Publisher: St. Martin’s Press
Book Review by Richard R. Horton
The dedicated SF reader does well to scrounge other then the Science Fiction shelves. Many books are hard to categorize, and many books are categorized for marketing reasons rather than any formal genre definition. (Which is fine with me, genre definitions being so hard to come by.)
Essential Saltes seems to be marketed as a mystery, and indeed it is one. It’s also arguably speculative fiction, though it’s open to multiple readings. But it’s definitely good, and filled with outrageous content that ought to satisfy our desire for the strange.
Don Webb has published boatloads of short stories, including many in SF sources, especially Asimov’s and Interzone. As a writer, he is weird, often funny, often strange, always interesting, and Texan. As a book, Essential Saltes is all of those things.
The protagonist is Matthew Reynman, a used-book dealer in Austin. His wife was murdered two years prior to the action, and now her ashes have been stolen. Matthew had promised to keep them and arrange for his and her ashes to be mixed and shot off in fireworks after his death. This really annoys him, and, much worse, his wife’s murderer has been released from prison in a bureaucratic snafu. Matthew tries to find the thief of his wife’s remains, and at the same time avoid being killed by his wife’s murderer.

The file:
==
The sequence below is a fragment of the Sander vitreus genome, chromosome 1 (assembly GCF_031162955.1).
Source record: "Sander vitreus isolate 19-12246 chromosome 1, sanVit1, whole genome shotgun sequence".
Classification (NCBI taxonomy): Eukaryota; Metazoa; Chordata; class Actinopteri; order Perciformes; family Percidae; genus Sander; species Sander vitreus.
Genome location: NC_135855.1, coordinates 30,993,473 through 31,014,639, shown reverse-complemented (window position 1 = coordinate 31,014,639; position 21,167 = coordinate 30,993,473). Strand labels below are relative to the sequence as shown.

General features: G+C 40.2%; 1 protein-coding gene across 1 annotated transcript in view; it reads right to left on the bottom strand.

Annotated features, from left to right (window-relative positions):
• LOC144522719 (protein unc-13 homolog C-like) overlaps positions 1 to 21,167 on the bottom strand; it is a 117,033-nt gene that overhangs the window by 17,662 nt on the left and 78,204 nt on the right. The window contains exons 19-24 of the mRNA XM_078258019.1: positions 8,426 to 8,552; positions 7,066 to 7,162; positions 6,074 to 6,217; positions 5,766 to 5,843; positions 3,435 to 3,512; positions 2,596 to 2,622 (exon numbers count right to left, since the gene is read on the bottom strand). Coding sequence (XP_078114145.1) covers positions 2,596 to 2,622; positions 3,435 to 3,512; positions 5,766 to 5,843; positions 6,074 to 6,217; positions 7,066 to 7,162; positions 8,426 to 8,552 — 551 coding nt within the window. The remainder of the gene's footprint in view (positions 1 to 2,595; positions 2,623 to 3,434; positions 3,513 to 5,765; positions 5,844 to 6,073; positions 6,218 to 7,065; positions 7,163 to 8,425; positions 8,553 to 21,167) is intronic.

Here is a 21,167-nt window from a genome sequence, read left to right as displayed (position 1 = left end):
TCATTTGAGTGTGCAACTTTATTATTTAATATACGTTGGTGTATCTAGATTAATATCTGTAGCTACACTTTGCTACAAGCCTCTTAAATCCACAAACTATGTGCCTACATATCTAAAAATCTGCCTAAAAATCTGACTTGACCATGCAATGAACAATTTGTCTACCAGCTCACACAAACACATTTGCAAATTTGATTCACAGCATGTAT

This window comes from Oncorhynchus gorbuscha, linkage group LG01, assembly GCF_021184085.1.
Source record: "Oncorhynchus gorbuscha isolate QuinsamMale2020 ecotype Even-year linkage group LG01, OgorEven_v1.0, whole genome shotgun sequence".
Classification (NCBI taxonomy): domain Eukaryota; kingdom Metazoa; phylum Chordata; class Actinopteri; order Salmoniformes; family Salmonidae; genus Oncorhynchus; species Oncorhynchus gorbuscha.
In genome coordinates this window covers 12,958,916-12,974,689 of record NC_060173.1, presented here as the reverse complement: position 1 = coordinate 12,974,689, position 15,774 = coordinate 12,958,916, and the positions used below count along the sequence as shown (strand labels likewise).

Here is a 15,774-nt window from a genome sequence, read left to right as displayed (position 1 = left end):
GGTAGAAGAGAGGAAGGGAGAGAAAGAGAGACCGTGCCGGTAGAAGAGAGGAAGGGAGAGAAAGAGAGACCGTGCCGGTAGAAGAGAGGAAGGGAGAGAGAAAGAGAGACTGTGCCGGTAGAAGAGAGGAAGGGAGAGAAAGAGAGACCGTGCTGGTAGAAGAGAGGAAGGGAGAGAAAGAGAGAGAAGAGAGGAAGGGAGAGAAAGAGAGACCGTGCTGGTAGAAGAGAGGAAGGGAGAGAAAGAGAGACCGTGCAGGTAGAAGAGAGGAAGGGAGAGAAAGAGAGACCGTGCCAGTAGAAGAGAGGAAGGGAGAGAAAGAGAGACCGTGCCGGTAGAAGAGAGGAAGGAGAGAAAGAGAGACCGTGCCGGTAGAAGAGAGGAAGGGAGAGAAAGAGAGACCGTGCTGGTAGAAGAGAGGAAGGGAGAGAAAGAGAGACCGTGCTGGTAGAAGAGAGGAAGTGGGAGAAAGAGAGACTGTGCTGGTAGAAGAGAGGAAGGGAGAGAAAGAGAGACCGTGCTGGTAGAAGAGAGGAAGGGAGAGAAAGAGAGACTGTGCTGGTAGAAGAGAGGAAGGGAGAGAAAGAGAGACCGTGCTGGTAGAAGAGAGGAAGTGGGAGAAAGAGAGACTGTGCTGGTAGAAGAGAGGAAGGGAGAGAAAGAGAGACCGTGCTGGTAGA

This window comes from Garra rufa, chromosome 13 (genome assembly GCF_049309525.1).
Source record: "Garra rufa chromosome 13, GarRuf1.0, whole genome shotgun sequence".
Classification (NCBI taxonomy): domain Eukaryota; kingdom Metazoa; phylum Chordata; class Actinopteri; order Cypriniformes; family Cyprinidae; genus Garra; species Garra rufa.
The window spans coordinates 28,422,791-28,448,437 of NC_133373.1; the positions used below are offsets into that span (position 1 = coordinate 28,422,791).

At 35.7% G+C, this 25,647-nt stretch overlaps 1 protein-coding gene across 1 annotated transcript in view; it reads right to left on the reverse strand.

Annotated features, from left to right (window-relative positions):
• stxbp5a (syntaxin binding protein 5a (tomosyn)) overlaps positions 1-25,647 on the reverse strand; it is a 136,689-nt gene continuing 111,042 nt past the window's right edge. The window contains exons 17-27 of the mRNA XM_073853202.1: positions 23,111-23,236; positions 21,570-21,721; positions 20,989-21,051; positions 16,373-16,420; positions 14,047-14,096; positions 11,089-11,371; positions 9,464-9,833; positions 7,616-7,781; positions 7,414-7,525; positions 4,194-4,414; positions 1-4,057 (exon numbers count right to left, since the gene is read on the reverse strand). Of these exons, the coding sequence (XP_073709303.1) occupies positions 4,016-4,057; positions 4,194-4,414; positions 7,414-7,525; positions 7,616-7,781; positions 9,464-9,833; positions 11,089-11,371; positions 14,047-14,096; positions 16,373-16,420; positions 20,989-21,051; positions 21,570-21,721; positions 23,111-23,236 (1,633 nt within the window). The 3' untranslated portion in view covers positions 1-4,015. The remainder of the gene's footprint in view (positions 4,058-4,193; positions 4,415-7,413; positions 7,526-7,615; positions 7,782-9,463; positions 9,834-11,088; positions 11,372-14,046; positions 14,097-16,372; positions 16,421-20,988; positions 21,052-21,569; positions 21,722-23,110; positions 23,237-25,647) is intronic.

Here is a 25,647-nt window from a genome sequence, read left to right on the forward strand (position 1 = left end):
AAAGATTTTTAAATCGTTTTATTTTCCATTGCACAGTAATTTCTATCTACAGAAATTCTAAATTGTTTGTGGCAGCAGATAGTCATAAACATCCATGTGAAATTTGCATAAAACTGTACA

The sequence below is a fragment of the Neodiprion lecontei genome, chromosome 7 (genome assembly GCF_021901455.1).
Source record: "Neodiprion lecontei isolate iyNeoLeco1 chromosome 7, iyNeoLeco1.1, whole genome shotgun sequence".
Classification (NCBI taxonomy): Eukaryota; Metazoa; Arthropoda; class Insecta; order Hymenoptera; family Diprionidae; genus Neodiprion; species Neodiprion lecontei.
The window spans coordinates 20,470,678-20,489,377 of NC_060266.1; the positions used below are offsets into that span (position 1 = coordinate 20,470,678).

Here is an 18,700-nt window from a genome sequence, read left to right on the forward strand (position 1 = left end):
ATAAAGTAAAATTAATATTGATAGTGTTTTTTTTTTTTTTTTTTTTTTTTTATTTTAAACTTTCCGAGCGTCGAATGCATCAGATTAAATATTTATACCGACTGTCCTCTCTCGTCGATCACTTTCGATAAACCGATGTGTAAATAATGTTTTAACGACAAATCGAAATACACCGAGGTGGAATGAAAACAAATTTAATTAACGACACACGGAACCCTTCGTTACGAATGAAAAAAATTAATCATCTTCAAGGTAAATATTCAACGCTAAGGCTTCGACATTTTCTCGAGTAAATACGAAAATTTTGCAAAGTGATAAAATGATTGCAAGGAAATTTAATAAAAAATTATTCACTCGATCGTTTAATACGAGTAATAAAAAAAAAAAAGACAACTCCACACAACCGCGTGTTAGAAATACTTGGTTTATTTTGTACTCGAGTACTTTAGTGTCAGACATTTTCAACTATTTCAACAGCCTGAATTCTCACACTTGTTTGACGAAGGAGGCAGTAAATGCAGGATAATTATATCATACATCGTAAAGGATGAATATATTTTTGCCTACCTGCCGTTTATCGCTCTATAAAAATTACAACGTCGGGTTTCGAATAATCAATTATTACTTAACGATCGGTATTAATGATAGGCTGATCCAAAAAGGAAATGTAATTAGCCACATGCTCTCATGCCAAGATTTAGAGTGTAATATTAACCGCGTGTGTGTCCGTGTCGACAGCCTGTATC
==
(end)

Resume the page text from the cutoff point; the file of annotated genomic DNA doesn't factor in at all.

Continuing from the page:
The story involves many very odd characters, and a mix of subjects that in its eclecticness reminds me of Robertson Davies (though it’s not a very Davies-like book): fireworks, sex, race, alchemy, used books, codes and code-breaking, mental illness, polyamory, and more. There are also some tantalizing hints of a story involving Matthew’s brother John, which is the subject of Webb’s first novel, The Double, also recommended. Essential Saltes is continually interesting just for the strange characters, the odd subject matter, and the well-described sex. The plot is full of action, but at times a bit discursive, and almost too strange for me. That is, the motivations of the very strange individuals involved were perhaps a bit too odd to always hold my interest. But the rest of the book was strong enough to keep me going, and I enjoyed it quite a bit. Definitely worth reading.